Monday, October 24, 2011

"Cigarettes and Alcohol"

Machinery is simple. People can be too.

A machine is, at its most basic, a fairly binary application of force. Like a lever. Pressure on one side is translated into pressure on the other. Complicated machines are arrays of simple ones: take the internal combustion engine. A force (the explosion that results from combustion in the cylinder) is applied to the piston, which in turn applies force to another machine, and so on.

As we humans became more sophisticated, we found ways to link ever-increasing numbers of machines together, miniaturising them to the point where the internal combustion engine can be as small as a fingernail. Even computers are nothing more than an immense accumulation of binary machines. 10101 etc etc.

Nostalgists like steam-train enthusiasts wax lyrical about the simplicity, and at the same time, the complexity of the object of their affections. They take pleasure in the engineering developments that turned Stephenson's "Rocket" into the Eurostar. And yet, at the root of their passion is still, always, that simple machine.

When we are very small children, we're exposed to machines in a gentle, cartoonish fashion, like Thomas the Tank Engine, or Cars. We don't understand what a machine represents in terms of physics or engineering, but we're taught that they're harmless, helpful, occasionally recalcitrant, and we vaguely understand that we're in charge of them.

There are times, particularly when the world is in an unusually violent state of flux, when we individual humans can feel like machines at the heart of a much bigger, much more complicated one. What with Libya, Syria, Eurodebt, wars, Tea Parties and the like, the world feels like an immense whirling cloud of machines that's spiralling out of control.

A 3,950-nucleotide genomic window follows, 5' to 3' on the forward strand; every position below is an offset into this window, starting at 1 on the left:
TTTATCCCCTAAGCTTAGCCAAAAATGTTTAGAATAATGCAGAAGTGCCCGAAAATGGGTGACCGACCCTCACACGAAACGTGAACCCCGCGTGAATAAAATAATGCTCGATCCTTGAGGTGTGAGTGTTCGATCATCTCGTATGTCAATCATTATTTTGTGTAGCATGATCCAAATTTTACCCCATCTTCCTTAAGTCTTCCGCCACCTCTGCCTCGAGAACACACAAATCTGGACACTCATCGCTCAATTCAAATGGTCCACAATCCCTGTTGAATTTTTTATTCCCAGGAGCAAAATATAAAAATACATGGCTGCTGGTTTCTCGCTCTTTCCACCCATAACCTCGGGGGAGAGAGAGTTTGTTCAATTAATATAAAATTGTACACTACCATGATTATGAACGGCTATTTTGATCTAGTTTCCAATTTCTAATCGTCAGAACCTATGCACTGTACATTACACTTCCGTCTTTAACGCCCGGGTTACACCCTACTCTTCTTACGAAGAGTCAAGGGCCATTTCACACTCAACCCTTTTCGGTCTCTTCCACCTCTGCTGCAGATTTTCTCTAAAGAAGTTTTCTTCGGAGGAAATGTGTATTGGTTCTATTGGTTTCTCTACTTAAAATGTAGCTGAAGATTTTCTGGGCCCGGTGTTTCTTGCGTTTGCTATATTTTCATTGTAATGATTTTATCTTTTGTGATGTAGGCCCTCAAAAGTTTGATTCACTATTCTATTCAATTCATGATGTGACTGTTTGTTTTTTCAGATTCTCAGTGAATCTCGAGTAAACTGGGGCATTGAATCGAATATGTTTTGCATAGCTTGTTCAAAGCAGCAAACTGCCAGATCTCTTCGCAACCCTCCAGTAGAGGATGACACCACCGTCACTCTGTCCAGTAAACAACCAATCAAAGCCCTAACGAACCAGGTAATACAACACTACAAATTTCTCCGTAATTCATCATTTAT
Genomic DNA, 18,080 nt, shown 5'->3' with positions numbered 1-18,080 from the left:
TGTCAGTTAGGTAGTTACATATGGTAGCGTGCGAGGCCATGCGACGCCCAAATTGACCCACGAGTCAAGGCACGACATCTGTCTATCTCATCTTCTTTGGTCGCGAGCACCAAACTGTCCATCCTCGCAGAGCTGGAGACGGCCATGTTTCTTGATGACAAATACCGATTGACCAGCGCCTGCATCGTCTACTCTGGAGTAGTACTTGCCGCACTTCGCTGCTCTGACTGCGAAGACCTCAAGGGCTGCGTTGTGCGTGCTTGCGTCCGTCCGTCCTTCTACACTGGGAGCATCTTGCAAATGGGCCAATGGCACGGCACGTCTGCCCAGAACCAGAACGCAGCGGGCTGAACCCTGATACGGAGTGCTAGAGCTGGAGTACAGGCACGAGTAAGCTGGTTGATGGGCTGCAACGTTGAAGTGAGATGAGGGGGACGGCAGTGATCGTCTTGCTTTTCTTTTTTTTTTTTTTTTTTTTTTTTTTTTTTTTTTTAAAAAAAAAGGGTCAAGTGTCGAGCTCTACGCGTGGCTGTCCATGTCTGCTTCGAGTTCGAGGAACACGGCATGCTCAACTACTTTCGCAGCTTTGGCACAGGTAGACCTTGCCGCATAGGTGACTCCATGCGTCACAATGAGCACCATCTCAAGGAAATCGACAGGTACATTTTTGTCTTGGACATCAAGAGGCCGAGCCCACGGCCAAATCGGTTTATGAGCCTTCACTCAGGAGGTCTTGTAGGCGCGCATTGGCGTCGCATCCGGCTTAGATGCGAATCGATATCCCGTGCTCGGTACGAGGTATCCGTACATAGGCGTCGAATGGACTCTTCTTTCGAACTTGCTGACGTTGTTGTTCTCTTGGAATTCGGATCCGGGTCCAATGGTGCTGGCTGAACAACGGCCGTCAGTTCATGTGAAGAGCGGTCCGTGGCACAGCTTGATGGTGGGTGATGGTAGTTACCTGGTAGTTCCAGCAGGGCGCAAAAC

And so at times like this we revert to the simple, binary things like finding a quiet spot to drink a tall, cold glass of orange juice, or reading a book that takes us back to a simpler, happier time. When Ronald Reagan talked of the America he knew and understood, he was harking back to a time that his entire generation (and the next three or four) could readily identify with - 5-cent Cokes, Burma Shave advertisement hoardings, casual racism.

So, we come to a simple musical machine: Oasis, who always knew that less/simpler was more.

"Is it my imagination, or have I finally found something worth living for/
I was looking for some action, but all I found was cigarettes and alcohol."

Even the intro: a dull hissing, a careless whistle, and the simplest, the very most basic of guitar riffs, tells you that you're dialling the 21st century right back, stripping away the sheen and the unnecessary treatment that songs today are drowned beneath.

Liam Gallagher's vocal comes across as careless, sloppy even, but it's a statement of intent. No airbrushed American intonations here, no concessions to pop's mainstream, just an honest Mancunian slur. It's simple, it's the machine of communication he uses every day, not the more sophisticated, false one that advisors or PR consultants would have wanted him to use.

Cigarettes and alcohol, too, represent the most basic machine of leisure that we often have in the 21st century. No time to sit back and reflect, no time for contemplation. We have to cram our relaxation into the precious few hours we have between quitting time and bed time - a snatched takeaway and the last tube home.